OTTAWA -- Fearless advice and loyal implementation isn't as catchy as the rain, sleet and snow motto of the post office, but it's beloved by Canada's public service as their credo all the same.
So observers say career bureaucrat Munir Sheikh had no choice but to count himself out as the head of Statistics Canada.
Though Sheikh disagreed with the government's decision to do away with the mandatory long form census, he had been prepared to go ahead with it. That's the loyal implementation part of the code.
"He was very careful not to say how he sees things," said Alex Himelfarb, a former clerk of the Privy Council.
"I think he acted with great integrity."
The fearless advice element is part of a deal with the government: civil servants give them counsel under the guise of anonymity and without fear of repercussions.
Industry Minister Tony Clement broke that deal, suggesting Sheikh had told him moving to a voluntary survey would be fine, when that's not what he said.
So, Sheikh resigned after nearly 30 years inside government.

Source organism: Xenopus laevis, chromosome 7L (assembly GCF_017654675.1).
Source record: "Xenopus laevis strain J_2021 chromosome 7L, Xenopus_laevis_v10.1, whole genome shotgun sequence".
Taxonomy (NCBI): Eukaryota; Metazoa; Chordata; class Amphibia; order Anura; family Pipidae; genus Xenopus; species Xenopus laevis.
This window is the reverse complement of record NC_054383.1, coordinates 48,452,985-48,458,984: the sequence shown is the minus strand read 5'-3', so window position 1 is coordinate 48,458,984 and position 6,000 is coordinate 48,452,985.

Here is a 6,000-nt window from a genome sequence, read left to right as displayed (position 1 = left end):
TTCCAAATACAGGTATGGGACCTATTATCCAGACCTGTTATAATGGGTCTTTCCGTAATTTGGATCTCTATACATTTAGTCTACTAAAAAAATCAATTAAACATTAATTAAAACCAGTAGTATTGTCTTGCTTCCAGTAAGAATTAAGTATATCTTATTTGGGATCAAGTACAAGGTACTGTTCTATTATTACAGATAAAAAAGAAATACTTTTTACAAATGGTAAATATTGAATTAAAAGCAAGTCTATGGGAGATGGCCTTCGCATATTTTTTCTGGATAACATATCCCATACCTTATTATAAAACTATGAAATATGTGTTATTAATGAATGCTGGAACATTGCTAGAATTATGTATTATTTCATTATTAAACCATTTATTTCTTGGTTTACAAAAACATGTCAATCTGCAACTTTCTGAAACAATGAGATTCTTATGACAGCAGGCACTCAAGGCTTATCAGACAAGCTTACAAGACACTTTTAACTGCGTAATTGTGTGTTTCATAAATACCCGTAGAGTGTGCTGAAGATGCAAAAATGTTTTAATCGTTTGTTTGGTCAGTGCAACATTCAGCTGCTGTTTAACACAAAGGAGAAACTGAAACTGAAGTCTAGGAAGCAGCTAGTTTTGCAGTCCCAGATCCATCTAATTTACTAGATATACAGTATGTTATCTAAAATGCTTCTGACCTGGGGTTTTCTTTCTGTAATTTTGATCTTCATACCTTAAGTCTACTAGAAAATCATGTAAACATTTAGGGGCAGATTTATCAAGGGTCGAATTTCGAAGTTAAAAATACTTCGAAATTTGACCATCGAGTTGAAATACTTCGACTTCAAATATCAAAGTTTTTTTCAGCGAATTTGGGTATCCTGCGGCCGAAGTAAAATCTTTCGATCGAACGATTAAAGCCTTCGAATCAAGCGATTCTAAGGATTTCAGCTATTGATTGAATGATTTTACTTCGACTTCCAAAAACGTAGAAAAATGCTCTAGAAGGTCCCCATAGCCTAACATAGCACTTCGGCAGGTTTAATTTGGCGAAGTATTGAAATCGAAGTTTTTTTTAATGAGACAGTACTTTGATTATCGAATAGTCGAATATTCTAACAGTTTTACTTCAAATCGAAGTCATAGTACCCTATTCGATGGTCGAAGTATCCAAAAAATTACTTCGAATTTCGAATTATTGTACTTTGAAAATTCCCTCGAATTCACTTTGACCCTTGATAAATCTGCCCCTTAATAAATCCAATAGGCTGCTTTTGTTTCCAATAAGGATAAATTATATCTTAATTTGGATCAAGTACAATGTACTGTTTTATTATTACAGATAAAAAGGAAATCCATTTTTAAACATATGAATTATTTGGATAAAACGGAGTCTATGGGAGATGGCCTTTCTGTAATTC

He'd stuck to the old code and it was ignored, which is proof observers say there's a new motto for those who work behind the doors of power: loyal advice and fearful implementation.
"It looks to me that people are fearful about giving good advice, if it's not the kind of advice that the government wants to hear," said John Langford, a professor in the school of public administration at the University of Victoria.
"It's a very unpleasant atmosphere because it means your advice is not being respected and you're being asked to do things that may really only have an ideological basis but there is no evidence to suggest they will work."
Linda Keen was fired as the head of the nuclear safety commission after she refused to authorize the restarting of an aging reactor that produces half the world's supply of medical isotopes.
Parliament voted to bypass the order of the safety regulator and restart the reactor.
She later resigned her post on the commission's board saying she couldn't work if "I will be constantly second-guessed as to my motivations for reaching decisions."
-- The Canadian Press